By Dantagos Jimmy-Melani, Ndapunikwa Investments. Photo: blog.petersonkraemer.com
Planning for the end is often the most procrastinated activity when it comes to our lifelong to-do lists. Most of us may have a funeral policy or two, and even life insurance with beneficiaries clearly spelt out.
Those fortunate enough to work for an employer offering a pension and other insurance benefits, will also have been asked to fill out a list of beneficiaries and outline the percentages of the benefit due to each in the instance of the member’s death.
Unfortunately most of us do not see the need to establish a legally sound Final Will and Testament to take care of everything else in between. For example, who do you want to look after your under-aged dependents? How would you like your estate to be handled and invested until your beneficiaries are old enough to take it over?
Perhaps you are not so sure that any of your loved ones are responsible enough to make sound financial decisions for themselves when you’re not around.
In that case, there are solutions for this as well, such as appointing an Estate Manager or establishing a Trust, with Professional Trustees who can help your loved ones to make those important decisions about money going forward, and ensure that the dollars you worked for while you were living are not squandered, wasted and eventually depleted less than a year after your death.
We’ve all heard the horror stories. Grief stricken loved ones often struggle to think rationally and make sound financial decisions, while at the same time dealing with their loss.
They may even become the victims of unscrupulous fraudsters or unethical business people, intent on capitalising on their grief. In this regard, it really helps to have a well laid out plan to help those you have left behind put the pieces back together again after you are gone.
Estate planning is the process of anticipating, preparing for and documenting what should happen to all your possessions, when you pass on. This process takes place while you are still alive and is important to remove any uncertainties regarding your assets and how they should be handled in the event of your death.
As an individual or business person, we accumulate certain items during the course of our lives. These items include money, property and other assets. We also accumulate debts, and have responsibilities, like people that depend on us to care for them emotionally and financially.
In the case of SMEs (Small and Medium Enterprises), there are several relationships and stakeholders that are impacted by the death of the business owner.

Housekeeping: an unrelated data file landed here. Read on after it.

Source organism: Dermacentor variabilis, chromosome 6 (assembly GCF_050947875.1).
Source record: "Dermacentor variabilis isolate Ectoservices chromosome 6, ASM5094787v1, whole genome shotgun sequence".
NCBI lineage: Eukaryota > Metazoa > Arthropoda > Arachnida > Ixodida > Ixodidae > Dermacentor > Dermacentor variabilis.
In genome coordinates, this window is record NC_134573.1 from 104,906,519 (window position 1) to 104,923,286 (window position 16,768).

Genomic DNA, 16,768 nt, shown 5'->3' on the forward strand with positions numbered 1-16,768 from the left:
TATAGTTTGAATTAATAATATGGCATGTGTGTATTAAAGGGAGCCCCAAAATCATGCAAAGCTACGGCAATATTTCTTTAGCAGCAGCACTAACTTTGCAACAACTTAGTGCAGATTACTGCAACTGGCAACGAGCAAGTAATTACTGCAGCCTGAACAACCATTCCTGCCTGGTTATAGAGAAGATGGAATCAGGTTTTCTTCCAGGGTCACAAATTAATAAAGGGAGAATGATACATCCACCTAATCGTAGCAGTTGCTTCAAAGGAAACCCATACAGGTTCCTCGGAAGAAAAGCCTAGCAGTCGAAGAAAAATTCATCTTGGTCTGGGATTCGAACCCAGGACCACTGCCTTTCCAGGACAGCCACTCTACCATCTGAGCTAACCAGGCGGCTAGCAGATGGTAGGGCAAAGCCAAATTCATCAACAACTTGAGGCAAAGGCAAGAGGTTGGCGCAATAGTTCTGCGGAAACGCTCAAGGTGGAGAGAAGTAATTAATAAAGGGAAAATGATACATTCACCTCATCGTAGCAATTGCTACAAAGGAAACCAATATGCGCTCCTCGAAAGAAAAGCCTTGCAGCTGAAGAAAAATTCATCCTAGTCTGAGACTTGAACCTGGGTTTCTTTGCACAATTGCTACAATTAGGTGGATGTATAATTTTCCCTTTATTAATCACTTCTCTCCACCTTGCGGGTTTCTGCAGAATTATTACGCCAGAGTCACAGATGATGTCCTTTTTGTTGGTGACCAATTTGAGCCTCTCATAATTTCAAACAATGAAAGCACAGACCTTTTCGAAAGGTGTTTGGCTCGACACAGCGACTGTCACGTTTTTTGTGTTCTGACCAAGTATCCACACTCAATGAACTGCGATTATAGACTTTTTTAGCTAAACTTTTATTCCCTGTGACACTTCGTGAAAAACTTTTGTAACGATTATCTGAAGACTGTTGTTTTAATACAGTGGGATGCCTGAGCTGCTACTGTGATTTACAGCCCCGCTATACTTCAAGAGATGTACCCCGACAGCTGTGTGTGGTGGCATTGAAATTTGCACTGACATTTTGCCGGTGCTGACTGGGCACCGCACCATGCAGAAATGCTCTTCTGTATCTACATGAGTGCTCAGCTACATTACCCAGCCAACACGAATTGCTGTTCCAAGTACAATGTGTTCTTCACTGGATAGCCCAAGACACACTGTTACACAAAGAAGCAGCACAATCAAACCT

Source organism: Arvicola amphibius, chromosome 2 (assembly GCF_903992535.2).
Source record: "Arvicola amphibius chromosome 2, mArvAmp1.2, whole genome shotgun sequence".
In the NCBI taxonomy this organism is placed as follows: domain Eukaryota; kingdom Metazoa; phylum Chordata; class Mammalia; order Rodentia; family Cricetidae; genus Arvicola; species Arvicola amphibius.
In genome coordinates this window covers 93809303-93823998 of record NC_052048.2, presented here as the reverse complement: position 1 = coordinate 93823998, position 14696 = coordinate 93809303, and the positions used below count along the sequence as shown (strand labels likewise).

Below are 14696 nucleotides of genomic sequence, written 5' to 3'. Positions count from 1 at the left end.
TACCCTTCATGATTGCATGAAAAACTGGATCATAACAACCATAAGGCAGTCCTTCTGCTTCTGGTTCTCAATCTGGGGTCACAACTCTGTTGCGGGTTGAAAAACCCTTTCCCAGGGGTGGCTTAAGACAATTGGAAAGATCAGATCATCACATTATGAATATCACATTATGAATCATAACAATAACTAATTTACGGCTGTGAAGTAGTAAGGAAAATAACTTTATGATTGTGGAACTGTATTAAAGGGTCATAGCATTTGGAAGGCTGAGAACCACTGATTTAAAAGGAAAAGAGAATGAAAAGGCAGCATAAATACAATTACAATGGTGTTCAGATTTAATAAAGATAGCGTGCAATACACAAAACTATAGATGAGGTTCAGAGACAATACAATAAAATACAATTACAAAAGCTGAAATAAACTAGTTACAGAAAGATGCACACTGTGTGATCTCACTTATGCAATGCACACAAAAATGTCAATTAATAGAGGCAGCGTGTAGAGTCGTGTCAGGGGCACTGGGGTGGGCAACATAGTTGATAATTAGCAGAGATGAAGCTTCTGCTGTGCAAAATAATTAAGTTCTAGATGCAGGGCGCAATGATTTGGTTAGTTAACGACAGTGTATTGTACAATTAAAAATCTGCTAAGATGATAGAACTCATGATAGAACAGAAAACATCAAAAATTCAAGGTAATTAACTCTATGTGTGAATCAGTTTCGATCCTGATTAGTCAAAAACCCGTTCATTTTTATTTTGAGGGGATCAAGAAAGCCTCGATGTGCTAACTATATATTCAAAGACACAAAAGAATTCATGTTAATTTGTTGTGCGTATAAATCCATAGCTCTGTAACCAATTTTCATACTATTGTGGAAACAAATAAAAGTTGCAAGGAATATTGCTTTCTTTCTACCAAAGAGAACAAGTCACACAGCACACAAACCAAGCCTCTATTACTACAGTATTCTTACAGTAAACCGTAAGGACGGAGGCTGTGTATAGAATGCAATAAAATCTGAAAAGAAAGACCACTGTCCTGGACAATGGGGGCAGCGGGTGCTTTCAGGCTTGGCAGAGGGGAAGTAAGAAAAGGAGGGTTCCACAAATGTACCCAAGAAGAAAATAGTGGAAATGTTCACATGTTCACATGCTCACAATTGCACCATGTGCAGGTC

In order to minimize the uncertainties that can stem from the untimely death of an individual or business owner, it is important to undertake thorough and routine Estate Planning.
In the Estate Planning process, a person can anticipate and arrange the disposal of his or her own estate while still alive. It is basically a plan setting out what you would want to happen to all your things and the people closest to you in life, after you are no longer living.
Some of the issues addressed by an Estate Plan include who your beneficiaries are, who will be the Guardian of your children, how will any outstanding debts be paid, and how your possessions will be divided up between your loved ones.
In the case of a business owner, Estate Planning also considers how a business is structured, succession in leadership, the settlement of any outstanding debts of the business, and tax implications.
The activity of Estate Planning is a well-established professional service, with various service providers able to assist individuals and businesses in finding the most suitable solutions.
Such service providers include your local commercial bank (or any well respected and established banking institution in the country), which will usually have an estate planning service readily available to offer its clients.
The Estate Planning services of banks often also include Trustee Services, in the event that you are looking to establish a Trust until your under-aged children are old enough to take control of their own inherited wealth, or even beyond that. Some people may opt to establish a trust in order to support a worthwhile charitable cause close to their hearts.
Other professional trust services can also be automatically offered to certain employee groups by their employers, for example, Government Employees have an established trust in Namibia where beneficiary pension assets from deceased members are managed, and a certain amount paid out to beneficiaries until they come of age, at which time they receive the balance.
A Certified Financial Planner, usually independent, or an agent of one of the established life insurance and funeral benefits companies, is also a reliable resource for consulting to establish your Final Will and Testament. However, be aware that the Financial Advisors linked to certain products may push you towards solutions from their affiliated companies.
Law Firms and Lawyers, have also traditionally been the first port of call for drafting a will and notarising it, and are a safe bet for a good service in this regard. The fees charged for the service however, may sometimes be higher than those service providers with built-in or customised options for clients in the banking, investment and insurance industries.
So instead of putting off thinking and preparing for the end, get your affairs in order today, and live life to the fullest knowing that you have done all that is humanly possible to ensure your loved ones will be well cared for in the unlikely and unfortunate event of your untimely death.
For more information on Financial Planning, Investments, Health, Business and Financial Tools visit www.ndapunikwa.com today!